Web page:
© Copyright – 2023 – Athletics Illustrated

British teenager, Innis FitzGerald, who qualified as a junior for the 2023 Bathurst World Cross Country Championships has turned down a spot due to the apparent impact on the climate in making the trip by plane.

“To have the opportunity to compete for Great Britain in Australia is a privilege. When I started running, the prospect of me competing in the World Cross Country Championships would have seemed merely a dream. However, the reality of the travel fills me with deep concern. I would never be comfortable flying in the knowledge that people could be losing their livelihoods, homes, and loved ones as a result.

Was she to fly in a British Airforce attack jet? Perhaps a General Atomics MQ-9A Reaper? Then, we would understand. No sense shooting innocent people in their homes and yards, whilst making their way to compete in the World Cross Country Championships.

All kidding aside, the youth may not be aware that in 2022 no fewer than 195,340 air transport movements happened at Heathrow Airport. On average, that would be 536 flights daily, to and from.

It is possible that the flight she would be scheduled to board would be in a Boeing or Airbus-made product. The Boeing 777-200LR with a massive range of 17,395km tops the list. The Airbus A340-500 with a range of 16,670km is next. In the 777-200LR, she would have been one of 312 passengers not including the flight crew. Their airline — perhaps British Airways — will not have its scheduled flight interrupted by a single teenage cross-country runner deciding not to board. Additionally, the seven-plus tons of fuel burned, per hour, will continue to be burnt with or without her.

FitzGerald previously turned down an opportunity to fly to Turin, Italy for the under-20 European Cross Country Championships. Instead, she used an overnight coach, trains, and folding bikes to reach the Italian city. She finished fourth due to fatigue related to travel.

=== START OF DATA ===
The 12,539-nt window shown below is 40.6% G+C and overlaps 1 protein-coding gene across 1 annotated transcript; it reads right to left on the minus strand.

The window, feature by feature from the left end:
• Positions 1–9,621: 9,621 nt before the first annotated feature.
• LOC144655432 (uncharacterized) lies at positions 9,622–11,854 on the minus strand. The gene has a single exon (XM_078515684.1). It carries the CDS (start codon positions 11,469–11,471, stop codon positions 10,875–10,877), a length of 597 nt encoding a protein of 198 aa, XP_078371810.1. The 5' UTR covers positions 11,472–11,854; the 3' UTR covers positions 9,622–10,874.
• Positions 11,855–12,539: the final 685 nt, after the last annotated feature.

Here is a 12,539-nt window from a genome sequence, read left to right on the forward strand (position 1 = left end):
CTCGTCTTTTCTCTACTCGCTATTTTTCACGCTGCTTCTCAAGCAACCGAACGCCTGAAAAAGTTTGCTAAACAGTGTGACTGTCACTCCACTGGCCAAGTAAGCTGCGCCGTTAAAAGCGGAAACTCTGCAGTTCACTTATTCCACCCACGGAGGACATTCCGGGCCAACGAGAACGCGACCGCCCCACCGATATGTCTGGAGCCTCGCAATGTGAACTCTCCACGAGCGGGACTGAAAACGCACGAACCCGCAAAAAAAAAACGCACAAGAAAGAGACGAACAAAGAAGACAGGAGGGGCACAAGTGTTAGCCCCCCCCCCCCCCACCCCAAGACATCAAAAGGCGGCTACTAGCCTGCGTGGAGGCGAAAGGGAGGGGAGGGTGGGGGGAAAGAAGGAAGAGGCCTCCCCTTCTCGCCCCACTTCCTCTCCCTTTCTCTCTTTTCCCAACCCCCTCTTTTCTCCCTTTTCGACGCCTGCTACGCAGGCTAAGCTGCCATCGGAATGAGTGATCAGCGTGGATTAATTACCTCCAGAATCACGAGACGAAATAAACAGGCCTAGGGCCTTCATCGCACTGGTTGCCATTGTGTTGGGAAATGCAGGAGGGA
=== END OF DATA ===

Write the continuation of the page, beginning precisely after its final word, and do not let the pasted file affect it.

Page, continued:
London to Turin would be a nearly 15-hour drive in a diesel bus, which burns approximately 30L per 100kms. The environmental impact of the bus transporting approximately 55 people when at capacity is much less than a jet of course. TGV trains among others may use electricity, diesel, and gas. All modes of transportation require fuel. All vehicles, including a folding bicycle, require manufacturing, which is done so by burning fuel. Mining for medals to be used to build a bike frame, or plains, trains, and automobiles; the fuel burnt in this process is voluminous — perhaps immeasurable.

FitzGerald’s dedication to the environment is to be admired. However, Heathrow’s traffic pales in comparison to the overall global traffic transporting hundreds of thousands of people per day from big city to big city. Chicago, Mumbai, Beijing, Mexico City, Nairobi, Moscow, New York, Tokyo, Lima, Toronto, Sydney, and Rome to name a few.

One may wonder if the teen had thought about the war in Ukraine. The illegal attack on Ukraine from Russia would require fuel and environmental destruction that would compare to years at Heathrow Airport alone. There are battles being fought in the Middle East as well as in Ethiopia at this writing.

FitzGerald may not realize that former U.S. presidential candidate Al Gore, a very rich man, (Oscar: An Inconvenient Truth, 2006) owns several fuel-burning homes and flies often. Canadian David Suzuki, a noted environmentalist also owns several fuel-burning homes and flies to various vacations and workplaces throughout the world. David Attenborough, the noted voice of Planet Earth, screenwriter, scientist, and climate champion also flies to various points around the world to carry out his work.

Perhaps FitzGerald, whilst running around a rubber track, wearing a pair of rubber and plastic shoes and a kit made from oil products would like to share her environmental message with Australians in person? Opportunity lost.